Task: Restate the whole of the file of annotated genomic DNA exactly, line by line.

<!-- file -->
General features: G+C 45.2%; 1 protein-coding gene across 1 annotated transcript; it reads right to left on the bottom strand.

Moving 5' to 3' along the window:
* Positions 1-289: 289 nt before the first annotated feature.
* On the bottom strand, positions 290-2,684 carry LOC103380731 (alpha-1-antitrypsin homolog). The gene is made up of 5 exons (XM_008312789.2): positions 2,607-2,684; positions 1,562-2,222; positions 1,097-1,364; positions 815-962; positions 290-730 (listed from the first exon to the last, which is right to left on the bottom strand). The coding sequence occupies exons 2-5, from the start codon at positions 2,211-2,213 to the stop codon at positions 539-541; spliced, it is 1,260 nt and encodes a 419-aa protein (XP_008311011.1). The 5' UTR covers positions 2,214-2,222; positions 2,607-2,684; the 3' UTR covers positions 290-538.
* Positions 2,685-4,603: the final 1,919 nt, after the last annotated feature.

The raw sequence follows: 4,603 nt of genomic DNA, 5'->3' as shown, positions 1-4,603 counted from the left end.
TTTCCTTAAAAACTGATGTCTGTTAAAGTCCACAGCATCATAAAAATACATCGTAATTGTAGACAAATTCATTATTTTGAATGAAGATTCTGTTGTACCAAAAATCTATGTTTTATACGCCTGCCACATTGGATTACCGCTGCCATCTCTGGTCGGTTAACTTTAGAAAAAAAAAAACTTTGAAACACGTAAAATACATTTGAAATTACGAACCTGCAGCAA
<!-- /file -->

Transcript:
General features: G+C 45.2%; 1 protein-coding gene across 1 annotated transcript; it reads right to left on the bottom strand.

Moving 5' to 3' along the window:
* Positions 1-289: 289 nt before the first annotated feature.
* On the bottom strand, positions 290-2,684 carry LOC103380731 (alpha-1-antitrypsin homolog). The gene is made up of 5 exons (XM_008312789.2): positions 2,607-2,684; positions 1,562-2,222; positions 1,097-1,364; positions 815-962; positions 290-730 (listed from the first exon to the last, which is right to left on the bottom strand). The coding sequence occupies exons 2-5, from the start codon at positions 2,211-2,213 to the stop codon at positions 539-541; spliced, it is 1,260 nt and encodes a 419-aa protein (XP_008311011.1). The 5' UTR covers positions 2,214-2,222; positions 2,607-2,684; the 3' UTR covers positions 290-538.
* Positions 2,685-4,603: the final 1,919 nt, after the last annotated feature.

The raw sequence follows: 4,603 nt of genomic DNA, 5'->3' as shown, positions 1-4,603 counted from the left end.
TTTCCTTAAAAACTGATGTCTGTTAAAGTCCACAGCATCATAAAAATACATCGTAATTGTAGACAAATTCATTATTTTGAATGAAGATTCTGTTGTACCAAAAATCTATGTTTTATACGCCTGCCACATTGGATTACCGCTGCCATCTCTGGTCGGTTAACTTTAGAAAAAAAAAAACTTTGAAACACGTAAAATACATTTGAAATTACGAACCTGCAGCAA